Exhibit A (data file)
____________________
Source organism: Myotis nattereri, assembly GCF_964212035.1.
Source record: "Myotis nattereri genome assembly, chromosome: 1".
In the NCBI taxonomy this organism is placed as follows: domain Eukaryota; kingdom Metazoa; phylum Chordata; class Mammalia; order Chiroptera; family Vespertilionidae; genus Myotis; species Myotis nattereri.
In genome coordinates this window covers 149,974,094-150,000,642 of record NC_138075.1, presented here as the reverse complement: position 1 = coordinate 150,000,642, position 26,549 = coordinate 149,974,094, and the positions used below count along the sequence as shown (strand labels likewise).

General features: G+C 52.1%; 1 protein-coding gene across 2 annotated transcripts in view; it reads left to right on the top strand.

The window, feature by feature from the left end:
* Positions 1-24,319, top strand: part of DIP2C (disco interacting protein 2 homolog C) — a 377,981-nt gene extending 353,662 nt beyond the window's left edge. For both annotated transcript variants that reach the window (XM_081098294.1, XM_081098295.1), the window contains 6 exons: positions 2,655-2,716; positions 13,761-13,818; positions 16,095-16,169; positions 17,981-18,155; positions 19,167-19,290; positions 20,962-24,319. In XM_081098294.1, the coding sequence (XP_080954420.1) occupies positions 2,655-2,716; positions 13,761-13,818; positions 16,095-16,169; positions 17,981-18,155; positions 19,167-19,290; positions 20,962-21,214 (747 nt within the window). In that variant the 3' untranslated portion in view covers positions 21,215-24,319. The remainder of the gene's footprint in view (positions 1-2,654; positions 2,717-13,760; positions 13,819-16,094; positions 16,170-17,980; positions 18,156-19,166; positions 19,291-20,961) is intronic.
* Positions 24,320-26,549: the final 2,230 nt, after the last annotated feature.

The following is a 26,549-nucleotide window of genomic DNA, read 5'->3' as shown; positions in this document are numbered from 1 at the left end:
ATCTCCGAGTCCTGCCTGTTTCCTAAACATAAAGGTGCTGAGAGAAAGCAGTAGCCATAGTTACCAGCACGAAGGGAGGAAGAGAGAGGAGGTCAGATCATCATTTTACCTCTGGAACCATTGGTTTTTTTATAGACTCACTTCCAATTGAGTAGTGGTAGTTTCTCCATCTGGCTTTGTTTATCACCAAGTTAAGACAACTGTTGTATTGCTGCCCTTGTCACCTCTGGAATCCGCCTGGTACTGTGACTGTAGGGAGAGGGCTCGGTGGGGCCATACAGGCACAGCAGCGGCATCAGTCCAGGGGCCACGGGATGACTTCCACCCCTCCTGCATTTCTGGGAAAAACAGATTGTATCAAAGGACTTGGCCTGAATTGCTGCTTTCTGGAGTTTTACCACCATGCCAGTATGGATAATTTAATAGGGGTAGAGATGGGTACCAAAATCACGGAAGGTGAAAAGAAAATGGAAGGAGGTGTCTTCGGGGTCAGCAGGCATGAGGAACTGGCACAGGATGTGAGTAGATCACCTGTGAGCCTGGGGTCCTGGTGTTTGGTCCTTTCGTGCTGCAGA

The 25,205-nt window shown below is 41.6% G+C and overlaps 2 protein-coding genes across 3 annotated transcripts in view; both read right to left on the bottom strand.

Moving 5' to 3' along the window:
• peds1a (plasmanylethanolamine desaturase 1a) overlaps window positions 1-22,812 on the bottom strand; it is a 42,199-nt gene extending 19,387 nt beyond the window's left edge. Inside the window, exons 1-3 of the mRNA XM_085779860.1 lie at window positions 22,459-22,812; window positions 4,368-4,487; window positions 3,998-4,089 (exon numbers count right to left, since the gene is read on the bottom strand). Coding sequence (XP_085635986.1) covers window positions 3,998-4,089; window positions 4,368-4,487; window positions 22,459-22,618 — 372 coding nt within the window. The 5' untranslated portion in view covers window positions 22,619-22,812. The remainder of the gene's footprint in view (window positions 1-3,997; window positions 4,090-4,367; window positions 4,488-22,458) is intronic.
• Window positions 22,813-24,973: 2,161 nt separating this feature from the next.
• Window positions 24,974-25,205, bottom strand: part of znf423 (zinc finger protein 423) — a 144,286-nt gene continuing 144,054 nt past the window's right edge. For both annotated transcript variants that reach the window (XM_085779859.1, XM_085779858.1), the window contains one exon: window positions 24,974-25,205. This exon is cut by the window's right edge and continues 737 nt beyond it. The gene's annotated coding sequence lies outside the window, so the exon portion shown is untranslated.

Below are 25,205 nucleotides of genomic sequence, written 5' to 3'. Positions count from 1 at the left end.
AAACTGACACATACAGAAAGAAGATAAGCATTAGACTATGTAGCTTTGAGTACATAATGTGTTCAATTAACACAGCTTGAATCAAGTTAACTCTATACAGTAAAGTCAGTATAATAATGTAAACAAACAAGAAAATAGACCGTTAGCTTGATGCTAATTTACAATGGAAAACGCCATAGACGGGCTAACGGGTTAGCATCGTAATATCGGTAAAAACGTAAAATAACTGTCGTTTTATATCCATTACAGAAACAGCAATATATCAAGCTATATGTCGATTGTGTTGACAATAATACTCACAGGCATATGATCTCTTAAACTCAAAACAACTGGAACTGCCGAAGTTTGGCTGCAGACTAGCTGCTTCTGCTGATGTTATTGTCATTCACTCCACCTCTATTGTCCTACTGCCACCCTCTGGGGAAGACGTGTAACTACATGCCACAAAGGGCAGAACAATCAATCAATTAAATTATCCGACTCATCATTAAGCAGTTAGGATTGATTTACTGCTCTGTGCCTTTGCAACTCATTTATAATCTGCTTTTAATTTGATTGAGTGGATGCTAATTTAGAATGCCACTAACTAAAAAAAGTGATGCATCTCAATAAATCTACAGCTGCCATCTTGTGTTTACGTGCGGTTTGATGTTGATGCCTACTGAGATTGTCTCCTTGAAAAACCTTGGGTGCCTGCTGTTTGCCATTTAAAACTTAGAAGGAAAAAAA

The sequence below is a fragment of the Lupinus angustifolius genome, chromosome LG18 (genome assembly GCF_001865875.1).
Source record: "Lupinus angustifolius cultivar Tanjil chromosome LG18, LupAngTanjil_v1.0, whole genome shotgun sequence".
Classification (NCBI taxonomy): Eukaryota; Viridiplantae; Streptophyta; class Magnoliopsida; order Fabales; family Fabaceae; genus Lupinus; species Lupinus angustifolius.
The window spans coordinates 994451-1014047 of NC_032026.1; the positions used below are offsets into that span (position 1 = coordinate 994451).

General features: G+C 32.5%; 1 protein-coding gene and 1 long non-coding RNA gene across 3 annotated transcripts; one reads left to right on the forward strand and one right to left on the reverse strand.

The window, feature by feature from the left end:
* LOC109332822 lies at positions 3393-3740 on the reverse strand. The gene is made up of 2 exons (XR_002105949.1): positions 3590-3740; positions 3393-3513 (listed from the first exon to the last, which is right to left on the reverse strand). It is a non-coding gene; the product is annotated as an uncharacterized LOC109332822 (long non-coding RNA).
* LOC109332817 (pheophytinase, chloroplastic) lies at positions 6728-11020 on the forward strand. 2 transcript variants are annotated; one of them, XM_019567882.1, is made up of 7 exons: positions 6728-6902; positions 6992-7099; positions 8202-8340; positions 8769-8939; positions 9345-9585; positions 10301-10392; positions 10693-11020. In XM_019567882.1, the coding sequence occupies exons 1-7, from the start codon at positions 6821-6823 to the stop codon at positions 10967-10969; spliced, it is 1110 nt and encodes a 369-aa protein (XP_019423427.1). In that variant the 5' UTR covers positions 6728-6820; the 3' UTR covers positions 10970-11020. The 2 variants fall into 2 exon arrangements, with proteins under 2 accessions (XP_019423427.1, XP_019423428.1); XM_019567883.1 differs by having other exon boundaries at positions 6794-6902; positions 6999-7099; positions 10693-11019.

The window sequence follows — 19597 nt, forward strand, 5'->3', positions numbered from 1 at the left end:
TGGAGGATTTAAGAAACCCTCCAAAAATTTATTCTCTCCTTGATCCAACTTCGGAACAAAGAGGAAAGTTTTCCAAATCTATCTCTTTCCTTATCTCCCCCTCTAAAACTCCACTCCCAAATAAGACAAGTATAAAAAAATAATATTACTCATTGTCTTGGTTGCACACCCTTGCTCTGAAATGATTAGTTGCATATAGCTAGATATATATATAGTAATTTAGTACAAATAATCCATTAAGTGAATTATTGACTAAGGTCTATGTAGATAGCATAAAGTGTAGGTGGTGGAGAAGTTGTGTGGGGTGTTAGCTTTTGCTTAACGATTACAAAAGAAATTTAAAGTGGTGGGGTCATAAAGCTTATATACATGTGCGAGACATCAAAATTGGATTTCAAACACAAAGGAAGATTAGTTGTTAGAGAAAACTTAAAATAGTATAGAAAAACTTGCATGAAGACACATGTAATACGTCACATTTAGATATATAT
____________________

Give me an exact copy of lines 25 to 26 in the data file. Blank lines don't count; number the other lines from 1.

* LOC109332817 (pheophytinase, chloroplastic) lies at positions 6728-11020 on the forward strand. 2 transcript variants are annotated; one of them, XM_019567882.1, is made up of 7 exons: positions 6728-6902; positions 6992-7099; positions 8202-8340; positions 8769-8939; positions 9345-9585; positions 10301-10392; positions 10693-11020. In XM_019567882.1, the coding sequence occupies exons 1-7, from the start codon at positions 6821-6823 to the stop codon at positions 10967-10969; spliced, it is 1110 nt and encodes a 369-aa protein (XP_019423427.1). In that variant the 5' UTR covers positions 6728-6820; the 3' UTR covers positions 10970-11020. The 2 variants fall into 2 exon arrangements, with proteins under 2 accessions (XP_019423427.1, XP_019423428.1); XM_019567883.1 differs by having other exon boundaries at positions 6794-6902; positions 6999-7099; positions 10693-11019.

The window sequence follows — 19597 nt, forward strand, 5'->3', positions numbered from 1 at the left end: